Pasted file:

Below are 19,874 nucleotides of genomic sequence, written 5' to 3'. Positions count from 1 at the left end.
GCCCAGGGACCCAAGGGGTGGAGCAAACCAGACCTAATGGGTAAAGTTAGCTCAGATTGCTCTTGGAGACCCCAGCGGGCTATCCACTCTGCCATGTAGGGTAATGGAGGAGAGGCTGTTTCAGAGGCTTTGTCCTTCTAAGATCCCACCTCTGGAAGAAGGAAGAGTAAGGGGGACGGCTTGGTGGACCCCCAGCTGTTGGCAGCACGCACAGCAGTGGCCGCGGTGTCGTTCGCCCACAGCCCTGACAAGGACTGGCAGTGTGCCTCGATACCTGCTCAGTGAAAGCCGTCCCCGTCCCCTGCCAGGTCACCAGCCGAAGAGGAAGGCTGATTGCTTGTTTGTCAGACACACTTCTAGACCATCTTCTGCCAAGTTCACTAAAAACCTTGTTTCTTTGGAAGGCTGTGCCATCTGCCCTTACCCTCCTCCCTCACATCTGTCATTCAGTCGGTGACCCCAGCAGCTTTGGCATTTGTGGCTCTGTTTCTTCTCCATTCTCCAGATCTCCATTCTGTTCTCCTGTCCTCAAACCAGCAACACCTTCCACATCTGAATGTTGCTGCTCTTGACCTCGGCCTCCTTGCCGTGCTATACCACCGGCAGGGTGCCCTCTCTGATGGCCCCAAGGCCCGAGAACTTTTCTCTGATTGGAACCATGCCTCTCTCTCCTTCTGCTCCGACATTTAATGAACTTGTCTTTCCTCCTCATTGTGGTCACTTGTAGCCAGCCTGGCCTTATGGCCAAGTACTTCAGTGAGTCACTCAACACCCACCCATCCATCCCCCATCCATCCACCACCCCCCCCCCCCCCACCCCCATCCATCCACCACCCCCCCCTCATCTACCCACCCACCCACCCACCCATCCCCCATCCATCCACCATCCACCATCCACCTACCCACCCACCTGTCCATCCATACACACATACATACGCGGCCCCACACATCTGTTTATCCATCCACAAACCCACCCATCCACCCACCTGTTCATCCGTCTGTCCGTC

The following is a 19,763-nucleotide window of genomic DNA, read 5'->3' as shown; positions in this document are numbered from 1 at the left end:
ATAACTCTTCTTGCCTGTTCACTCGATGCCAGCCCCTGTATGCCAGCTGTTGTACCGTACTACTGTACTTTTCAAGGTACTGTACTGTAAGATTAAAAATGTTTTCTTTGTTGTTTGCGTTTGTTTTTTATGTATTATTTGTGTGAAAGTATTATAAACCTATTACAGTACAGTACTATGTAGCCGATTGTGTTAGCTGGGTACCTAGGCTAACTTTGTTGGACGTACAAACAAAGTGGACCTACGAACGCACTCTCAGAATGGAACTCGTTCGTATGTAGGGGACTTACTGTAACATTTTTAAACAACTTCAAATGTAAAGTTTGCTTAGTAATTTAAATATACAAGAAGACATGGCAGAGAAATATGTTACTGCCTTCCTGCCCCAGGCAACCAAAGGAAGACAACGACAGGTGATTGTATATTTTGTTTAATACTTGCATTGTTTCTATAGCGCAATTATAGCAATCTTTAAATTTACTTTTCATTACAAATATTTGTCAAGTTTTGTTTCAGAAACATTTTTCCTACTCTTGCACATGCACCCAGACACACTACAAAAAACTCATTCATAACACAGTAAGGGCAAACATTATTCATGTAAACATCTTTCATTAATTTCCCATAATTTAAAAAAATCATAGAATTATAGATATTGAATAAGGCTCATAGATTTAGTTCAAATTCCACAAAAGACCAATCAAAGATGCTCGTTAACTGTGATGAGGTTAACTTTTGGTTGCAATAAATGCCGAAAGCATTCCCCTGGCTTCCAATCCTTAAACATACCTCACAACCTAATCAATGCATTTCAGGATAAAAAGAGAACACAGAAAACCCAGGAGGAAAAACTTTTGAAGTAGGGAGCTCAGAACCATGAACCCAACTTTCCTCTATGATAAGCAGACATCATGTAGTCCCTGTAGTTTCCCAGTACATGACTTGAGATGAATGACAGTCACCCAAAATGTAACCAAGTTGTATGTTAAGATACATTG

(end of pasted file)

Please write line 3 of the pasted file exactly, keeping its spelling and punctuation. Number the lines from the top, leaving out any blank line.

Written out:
The following is a 19,763-nucleotide window of genomic DNA, read 5'->3' as shown; positions in this document are numbered from 1 at the left end: